A better email marketing framework for 2018
(I’m jumpstarting my 2018 resolutions by getting in the habit of publishing a daily post here on Medium. What will I write about? Topics too in-depth for Twitter and too irrelevant for the Double Your Freelancing or RightMessage blogs.)
Email marketing is a big deal.
Ask anyone who sells courses, books, or even software what their most-valuable marketing asset is and the response is most likely, “my list.”
Most creators follow a tried-and-true formula for selling via their list. It goes something like this:
- Get lots of new subscribers (through blog opt-ins, joint venture webinars, paid channels leading to email squeeze pages, etc.)
- Send your entire subscriber-base daily/weekly/whenever-you-feel-inspired email newsletter.
- When you have a new product to sell, or want to relaunch an old product, pause your newsletter and send heavy-hitting pitch emails.
When analyzed, there’s a sound psychological reason for following this playbook: create trust, then sell.
The idea is that by sending a lot of free and (hopefully) useful articles, guides, stories, podcasts, and more, the reader ends up trusting both the judgement and perspective of the sender.
But it doesn’t end there.
Done right, the reader also internalizes: “If the free content is this great, anything they offer with a price attached to it must be so much better!” This applies to self-study courses, “teach the theory, offer the turnkey” software, and consulting or coaching.
Once the creator is ready to make some money (“monetize”) her list, she stops sending nurturing emails and starts heavily sending emails promoting whatever it is she’s offering.
Who buys? Anyone who trusts the creator enough to risk their money and time on whatever it is she’s selling.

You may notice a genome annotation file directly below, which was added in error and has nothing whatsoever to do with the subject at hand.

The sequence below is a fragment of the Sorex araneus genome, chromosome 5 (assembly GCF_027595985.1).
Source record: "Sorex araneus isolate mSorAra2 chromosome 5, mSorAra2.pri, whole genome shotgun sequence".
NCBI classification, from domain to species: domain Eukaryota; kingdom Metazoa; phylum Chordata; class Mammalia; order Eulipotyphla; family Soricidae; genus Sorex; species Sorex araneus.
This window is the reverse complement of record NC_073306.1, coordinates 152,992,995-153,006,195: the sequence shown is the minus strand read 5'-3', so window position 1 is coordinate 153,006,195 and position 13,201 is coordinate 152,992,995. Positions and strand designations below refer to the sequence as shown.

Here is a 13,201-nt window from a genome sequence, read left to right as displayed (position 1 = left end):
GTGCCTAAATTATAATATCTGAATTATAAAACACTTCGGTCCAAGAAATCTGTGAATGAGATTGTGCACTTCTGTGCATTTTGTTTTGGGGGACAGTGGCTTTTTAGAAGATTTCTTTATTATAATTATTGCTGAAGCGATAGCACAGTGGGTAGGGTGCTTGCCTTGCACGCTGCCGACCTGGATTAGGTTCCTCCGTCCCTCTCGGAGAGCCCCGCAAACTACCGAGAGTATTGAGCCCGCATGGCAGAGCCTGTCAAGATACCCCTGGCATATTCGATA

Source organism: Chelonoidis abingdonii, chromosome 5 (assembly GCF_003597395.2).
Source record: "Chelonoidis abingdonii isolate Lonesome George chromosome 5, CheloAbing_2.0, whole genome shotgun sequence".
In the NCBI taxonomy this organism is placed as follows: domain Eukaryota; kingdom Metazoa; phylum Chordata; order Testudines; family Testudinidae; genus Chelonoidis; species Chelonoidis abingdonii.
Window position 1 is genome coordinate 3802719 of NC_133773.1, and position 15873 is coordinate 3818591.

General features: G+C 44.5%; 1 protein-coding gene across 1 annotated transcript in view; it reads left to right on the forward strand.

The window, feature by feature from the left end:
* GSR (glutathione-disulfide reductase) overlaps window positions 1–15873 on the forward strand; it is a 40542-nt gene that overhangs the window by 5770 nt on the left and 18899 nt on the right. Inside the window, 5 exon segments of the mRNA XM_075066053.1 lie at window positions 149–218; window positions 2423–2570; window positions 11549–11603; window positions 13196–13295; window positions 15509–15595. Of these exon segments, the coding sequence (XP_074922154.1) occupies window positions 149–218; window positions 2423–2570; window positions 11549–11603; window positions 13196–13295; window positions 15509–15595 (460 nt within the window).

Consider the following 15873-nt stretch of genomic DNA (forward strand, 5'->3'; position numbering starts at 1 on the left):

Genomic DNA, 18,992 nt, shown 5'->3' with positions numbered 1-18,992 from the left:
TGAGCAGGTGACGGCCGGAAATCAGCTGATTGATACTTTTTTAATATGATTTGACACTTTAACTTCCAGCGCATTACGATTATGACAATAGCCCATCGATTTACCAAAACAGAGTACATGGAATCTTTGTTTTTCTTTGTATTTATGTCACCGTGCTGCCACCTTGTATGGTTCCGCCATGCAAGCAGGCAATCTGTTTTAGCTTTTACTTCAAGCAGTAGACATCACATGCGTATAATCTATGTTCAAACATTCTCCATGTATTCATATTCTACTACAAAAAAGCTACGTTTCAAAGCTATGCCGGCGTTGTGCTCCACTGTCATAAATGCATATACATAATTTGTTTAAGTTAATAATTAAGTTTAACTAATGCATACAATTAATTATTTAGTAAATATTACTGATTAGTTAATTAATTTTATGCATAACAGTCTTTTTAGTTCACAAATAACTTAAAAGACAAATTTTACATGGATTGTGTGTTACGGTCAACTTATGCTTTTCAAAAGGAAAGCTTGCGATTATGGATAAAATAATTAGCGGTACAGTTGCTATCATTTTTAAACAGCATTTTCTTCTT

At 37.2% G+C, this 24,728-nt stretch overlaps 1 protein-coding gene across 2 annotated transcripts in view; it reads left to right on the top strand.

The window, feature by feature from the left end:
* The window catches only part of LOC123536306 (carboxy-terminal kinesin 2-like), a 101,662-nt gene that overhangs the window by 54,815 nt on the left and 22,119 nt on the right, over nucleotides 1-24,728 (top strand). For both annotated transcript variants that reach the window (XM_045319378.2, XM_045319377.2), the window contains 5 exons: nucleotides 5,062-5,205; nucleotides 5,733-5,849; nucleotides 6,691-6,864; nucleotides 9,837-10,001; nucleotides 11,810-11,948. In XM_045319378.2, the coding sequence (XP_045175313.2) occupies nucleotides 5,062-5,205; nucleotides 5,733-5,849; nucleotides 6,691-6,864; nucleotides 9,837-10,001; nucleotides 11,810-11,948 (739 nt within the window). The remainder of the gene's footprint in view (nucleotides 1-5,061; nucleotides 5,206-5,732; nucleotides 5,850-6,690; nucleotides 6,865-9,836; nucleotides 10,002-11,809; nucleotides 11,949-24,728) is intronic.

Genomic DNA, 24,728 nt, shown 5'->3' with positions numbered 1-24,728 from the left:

But there’s a catch... The majority of people getting her sales emails probably aren’t ready to buy. Life, budget, current focus, and a whole host of other excuses (sometimes real, often not) disqualify them from being ready to buy.
So how does the creator combat the “I’m not ready” objection?
Maybe she makes the product only available for a limited time. “I’m not sure when I’ll next make this available again!” This forces the subscriber to make a rushed decision. And the result of that decision is often a sale, but not a success, since the purchaser will often forget & neglect what they just bought.
The root of the problem is that the nurturing and the pitch is centered around her timeline (the creator), rather than her customers’.
Imagine you sign up for somebody’s list.
They’re loquacious, so they send daily emails.
You’re thrown head first into a rushing torrent of information. Whatever the creator happens to think of and send today is what ends up in your inbox. Email after email is sent to you, and since these newsletters often contextually build on previous newsletters, there’s a strong chance that you’ll churn out because you’re listening in on a conversation that was started long before you arrived.
But what if you don’t churn out and unsubscribe? Sooner or later, something is going to be pitched. The daily emails will turn into sales emails. The cart will open. You’ll be asked to part with your money.
Rinse and repeat.
This is the current state of email marketing for the majority of independent creators in 2017.
I’d like to see this changed in 2018.
It’s bad for subscribers, and it limits earning potential.
When you’re taking a shotgun approach to nurturing and sales, you’re losing money. Why? What you’re offering (whether free or paid) doesn’t necessarily align with the needs of your subscribers.
What’s the alternative?
Thoughtful email marketing.
#1: Rather than dumping new subscribers directly into your daily/weekly/whatever newsletter, onboard them first
Acclimate them with you, your perspective, the content that makes sense for them to read first, and so on. Provide new subscribers with a “Forward” to start with.
#2: While you’re at it, ditch the newsletter entirely
Unless you’re reporting actual news or temporal updates, should you even send a newsletter?
Curate your content. Front-load your best material, and line it up in a way that makes sense for somebody who’s new to your list. Lead them. Your subscribers are often most engaged when they first join your list, so give them an amazing first-run experience.